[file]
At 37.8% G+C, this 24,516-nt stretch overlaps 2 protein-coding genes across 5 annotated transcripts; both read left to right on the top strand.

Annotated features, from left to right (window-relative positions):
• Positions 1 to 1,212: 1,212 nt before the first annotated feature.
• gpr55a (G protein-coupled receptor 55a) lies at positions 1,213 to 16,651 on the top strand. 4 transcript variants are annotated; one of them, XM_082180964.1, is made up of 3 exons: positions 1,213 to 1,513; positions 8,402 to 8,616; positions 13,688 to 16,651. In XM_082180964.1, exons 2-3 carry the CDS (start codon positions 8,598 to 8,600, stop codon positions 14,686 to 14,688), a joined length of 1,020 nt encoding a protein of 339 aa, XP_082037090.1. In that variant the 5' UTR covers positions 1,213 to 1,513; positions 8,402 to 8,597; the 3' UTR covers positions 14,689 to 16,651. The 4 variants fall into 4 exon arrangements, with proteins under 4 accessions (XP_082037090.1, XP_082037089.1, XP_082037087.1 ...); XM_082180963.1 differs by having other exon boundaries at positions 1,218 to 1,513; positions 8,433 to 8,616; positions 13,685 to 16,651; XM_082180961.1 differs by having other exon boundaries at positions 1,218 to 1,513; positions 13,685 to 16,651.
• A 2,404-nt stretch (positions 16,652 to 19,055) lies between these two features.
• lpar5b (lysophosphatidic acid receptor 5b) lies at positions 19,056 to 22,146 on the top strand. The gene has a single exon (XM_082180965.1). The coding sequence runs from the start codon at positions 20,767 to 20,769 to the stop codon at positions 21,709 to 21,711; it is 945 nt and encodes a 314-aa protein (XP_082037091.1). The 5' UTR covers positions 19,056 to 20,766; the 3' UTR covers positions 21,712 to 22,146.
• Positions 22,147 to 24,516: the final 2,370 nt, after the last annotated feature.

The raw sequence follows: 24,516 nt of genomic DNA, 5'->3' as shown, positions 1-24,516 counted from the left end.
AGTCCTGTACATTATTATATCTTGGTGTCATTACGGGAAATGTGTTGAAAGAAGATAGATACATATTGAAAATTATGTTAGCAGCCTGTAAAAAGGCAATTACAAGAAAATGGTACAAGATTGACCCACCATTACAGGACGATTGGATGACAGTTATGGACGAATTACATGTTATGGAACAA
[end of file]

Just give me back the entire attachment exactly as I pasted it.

At 37.8% G+C, this 24,516-nt stretch overlaps 2 protein-coding genes across 5 annotated transcripts; both read left to right on the top strand.

Annotated features, from left to right (window-relative positions):
• Positions 1 to 1,212: 1,212 nt before the first annotated feature.
• gpr55a (G protein-coupled receptor 55a) lies at positions 1,213 to 16,651 on the top strand. 4 transcript variants are annotated; one of them, XM_082180964.1, is made up of 3 exons: positions 1,213 to 1,513; positions 8,402 to 8,616; positions 13,688 to 16,651. In XM_082180964.1, exons 2-3 carry the CDS (start codon positions 8,598 to 8,600, stop codon positions 14,686 to 14,688), a joined length of 1,020 nt encoding a protein of 339 aa, XP_082037090.1. In that variant the 5' UTR covers positions 1,213 to 1,513; positions 8,402 to 8,597; the 3' UTR covers positions 14,689 to 16,651. The 4 variants fall into 4 exon arrangements, with proteins under 4 accessions (XP_082037090.1, XP_082037089.1, XP_082037087.1 ...); XM_082180963.1 differs by having other exon boundaries at positions 1,218 to 1,513; positions 8,433 to 8,616; positions 13,685 to 16,651; XM_082180961.1 differs by having other exon boundaries at positions 1,218 to 1,513; positions 13,685 to 16,651.
• A 2,404-nt stretch (positions 16,652 to 19,055) lies between these two features.
• lpar5b (lysophosphatidic acid receptor 5b) lies at positions 19,056 to 22,146 on the top strand. The gene has a single exon (XM_082180965.1). The coding sequence runs from the start codon at positions 20,767 to 20,769 to the stop codon at positions 21,709 to 21,711; it is 945 nt and encodes a 314-aa protein (XP_082037091.1). The 5' UTR covers positions 19,056 to 20,766; the 3' UTR covers positions 21,712 to 22,146.
• Positions 22,147 to 24,516: the final 2,370 nt, after the last annotated feature.

The raw sequence follows: 24,516 nt of genomic DNA, 5'->3' as shown, positions 1-24,516 counted from the left end.
AGTCCTGTACATTATTATATCTTGGTGTCATTACGGGAAATGTGTTGAAAGAAGATAGATACATATTGAAAATTATGTTAGCAGCCTGTAAAAAGGCAATTACAAGAAAATGGTACAAGATTGACCCACCATTACAGGACGATTGGATGACAGTTATGGACGAATTACATGTTATGGAACAA